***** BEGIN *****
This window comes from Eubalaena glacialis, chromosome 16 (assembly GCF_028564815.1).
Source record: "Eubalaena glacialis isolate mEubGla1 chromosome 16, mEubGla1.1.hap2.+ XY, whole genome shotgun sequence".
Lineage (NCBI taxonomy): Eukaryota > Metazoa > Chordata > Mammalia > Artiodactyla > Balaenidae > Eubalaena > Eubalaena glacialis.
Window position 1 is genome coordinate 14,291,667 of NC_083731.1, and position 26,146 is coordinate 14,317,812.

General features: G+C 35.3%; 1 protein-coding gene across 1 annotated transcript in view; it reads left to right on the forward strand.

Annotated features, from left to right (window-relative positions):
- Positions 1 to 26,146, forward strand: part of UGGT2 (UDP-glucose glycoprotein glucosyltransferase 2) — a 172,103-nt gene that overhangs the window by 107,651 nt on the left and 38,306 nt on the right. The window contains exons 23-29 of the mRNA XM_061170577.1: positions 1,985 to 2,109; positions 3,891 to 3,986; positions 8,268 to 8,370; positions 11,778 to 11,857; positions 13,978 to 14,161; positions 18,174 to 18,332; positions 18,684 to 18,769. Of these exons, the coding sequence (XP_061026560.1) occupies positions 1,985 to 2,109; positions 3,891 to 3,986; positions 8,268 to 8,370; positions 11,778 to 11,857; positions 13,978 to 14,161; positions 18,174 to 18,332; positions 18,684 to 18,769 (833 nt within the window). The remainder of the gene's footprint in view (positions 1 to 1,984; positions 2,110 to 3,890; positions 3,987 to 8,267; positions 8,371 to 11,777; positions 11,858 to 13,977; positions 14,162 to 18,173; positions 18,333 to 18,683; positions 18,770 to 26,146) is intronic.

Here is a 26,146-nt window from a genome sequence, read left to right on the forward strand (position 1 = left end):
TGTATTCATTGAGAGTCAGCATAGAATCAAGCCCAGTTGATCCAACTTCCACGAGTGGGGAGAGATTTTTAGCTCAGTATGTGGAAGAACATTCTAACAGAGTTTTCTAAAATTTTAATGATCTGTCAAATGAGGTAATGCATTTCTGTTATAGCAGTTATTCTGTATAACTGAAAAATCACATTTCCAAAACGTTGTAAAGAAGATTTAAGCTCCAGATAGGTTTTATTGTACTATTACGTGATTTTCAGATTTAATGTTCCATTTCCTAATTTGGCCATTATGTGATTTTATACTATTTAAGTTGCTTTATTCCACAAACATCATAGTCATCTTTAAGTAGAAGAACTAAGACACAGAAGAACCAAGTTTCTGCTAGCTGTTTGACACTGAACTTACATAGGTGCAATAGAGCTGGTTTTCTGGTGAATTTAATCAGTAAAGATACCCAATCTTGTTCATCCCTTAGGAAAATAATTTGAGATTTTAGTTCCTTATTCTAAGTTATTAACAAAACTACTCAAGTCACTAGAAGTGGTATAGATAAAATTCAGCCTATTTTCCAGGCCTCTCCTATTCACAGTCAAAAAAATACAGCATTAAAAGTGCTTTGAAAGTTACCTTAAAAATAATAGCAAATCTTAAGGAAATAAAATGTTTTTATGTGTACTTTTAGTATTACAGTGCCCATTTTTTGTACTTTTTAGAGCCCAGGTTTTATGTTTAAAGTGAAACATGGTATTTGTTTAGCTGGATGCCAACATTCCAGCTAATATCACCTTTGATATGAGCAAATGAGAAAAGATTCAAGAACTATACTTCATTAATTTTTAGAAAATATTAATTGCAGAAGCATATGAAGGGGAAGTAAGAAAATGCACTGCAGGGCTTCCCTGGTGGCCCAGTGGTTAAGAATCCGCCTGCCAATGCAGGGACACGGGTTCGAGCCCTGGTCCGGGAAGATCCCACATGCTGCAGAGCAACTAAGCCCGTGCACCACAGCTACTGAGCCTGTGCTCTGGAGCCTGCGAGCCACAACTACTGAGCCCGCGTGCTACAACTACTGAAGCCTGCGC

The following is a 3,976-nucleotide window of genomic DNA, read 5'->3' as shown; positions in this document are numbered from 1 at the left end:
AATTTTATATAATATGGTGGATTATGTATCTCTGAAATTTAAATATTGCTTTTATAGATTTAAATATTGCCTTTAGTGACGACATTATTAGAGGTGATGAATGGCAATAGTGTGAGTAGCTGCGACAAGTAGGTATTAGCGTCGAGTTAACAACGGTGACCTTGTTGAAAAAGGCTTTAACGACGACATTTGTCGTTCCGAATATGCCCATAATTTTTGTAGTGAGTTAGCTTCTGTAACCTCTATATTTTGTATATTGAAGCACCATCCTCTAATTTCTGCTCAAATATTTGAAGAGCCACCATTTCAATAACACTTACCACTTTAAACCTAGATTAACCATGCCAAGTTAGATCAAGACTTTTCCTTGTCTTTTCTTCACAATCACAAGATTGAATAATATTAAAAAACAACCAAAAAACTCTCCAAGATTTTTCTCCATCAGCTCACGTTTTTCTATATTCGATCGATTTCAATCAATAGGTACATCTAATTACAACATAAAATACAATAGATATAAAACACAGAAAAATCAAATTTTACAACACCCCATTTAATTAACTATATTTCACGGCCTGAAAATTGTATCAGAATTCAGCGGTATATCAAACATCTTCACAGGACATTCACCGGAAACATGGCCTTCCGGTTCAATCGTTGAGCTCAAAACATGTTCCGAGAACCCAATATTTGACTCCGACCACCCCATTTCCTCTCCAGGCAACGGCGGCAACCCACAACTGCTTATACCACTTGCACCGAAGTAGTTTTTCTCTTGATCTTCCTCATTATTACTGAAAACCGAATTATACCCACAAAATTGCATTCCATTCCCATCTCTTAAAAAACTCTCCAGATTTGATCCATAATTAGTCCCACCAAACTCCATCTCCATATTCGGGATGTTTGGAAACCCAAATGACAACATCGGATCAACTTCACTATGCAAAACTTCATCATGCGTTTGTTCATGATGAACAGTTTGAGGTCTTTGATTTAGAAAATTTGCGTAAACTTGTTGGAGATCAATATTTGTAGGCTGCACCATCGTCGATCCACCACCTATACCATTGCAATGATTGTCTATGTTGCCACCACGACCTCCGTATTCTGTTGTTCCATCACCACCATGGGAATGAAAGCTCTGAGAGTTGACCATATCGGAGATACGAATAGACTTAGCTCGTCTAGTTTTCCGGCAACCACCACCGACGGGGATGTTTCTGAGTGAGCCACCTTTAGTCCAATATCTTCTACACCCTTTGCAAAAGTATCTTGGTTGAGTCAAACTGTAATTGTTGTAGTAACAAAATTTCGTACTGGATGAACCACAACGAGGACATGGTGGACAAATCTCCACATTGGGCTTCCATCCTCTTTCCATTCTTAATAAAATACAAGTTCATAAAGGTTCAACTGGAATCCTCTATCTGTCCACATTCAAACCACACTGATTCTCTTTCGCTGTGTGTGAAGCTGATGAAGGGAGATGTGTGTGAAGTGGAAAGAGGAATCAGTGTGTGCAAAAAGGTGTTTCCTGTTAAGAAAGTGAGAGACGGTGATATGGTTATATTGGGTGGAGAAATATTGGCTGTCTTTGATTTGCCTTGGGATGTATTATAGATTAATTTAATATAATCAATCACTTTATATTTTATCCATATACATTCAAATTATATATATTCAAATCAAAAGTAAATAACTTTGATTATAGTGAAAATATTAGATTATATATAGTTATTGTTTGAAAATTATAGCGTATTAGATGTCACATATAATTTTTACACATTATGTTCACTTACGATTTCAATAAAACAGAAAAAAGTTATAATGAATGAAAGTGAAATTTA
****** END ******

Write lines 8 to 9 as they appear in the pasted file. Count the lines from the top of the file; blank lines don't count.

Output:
Here is a 26,146-nt window from a genome sequence, read left to right on the forward strand (position 1 = left end):
TGTATTCATTGAGAGTCAGCATAGAATCAAGCCCAGTTGATCCAACTTCCACGAGTGGGGAGAGATTTTTAGCTCAGTATGTGGAAGAACATTCTAACAGAGTTTTCTAAAATTTTAATGATCTGTCAAATGAGGTAATGCATTTCTGTTATAGCAGTTATTCTGTATAACTGAAAAATCACATTTCCAAAACGTTGTAAAGAAGATTTAAGCTCCAGATAGGTTTTATTGTACTATTACGTGATTTTCAGATTTAATGTTCCATTTCCTAATTTGGCCATTATGTGATTTTATACTATTTAAGTTGCTTTATTCCACAAACATCATAGTCATCTTTAAGTAGAAGAACTAAGACACAGAAGAACCAAGTTTCTGCTAGCTGTTTGACACTGAACTTACATAGGTGCAATAGAGCTGGTTTTCTGGTGAATTTAATCAGTAAAGATACCCAATCTTGTTCATCCCTTAGGAAAATAATTTGAGATTTTAGTTCCTTATTCTAAGTTATTAACAAAACTACTCAAGTCACTAGAAGTGGTATAGATAAAATTCAGCCTATTTTCCAGGCCTCTCCTATTCACAGTCAAAAAAATACAGCATTAAAAGTGCTTTGAAAGTTACCTTAAAAATAATAGCAAATCTTAAGGAAATAAAATGTTTTTATGTGTACTTTTAGTATTACAGTGCCCATTTTTTGTACTTTTTAGAGCCCAGGTTTTATGTTTAAAGTGAAACATGGTATTTGTTTAGCTGGATGCCAACATTCCAGCTAATATCACCTTTGATATGAGCAAATGAGAAAAGATTCAAGAACTATACTTCATTAATTTTTAGAAAATATTAATTGCAGAAGCATATGAAGGGGAAGTAAGAAAATGCACTGCAGGGCTTCCCTGGTGGCCCAGTGGTTAAGAATCCGCCTGCCAATGCAGGGACACGGGTTCGAGCCCTGGTCCGGGAAGATCCCACATGCTGCAGAGCAACTAAGCCCGTGCACCACAGCTACTGAGCCTGTGCTCTGGAGCCTGCGAGCCACAACTACTGAGCCCGCGTGCTACAACTACTGAAGCCTGCGC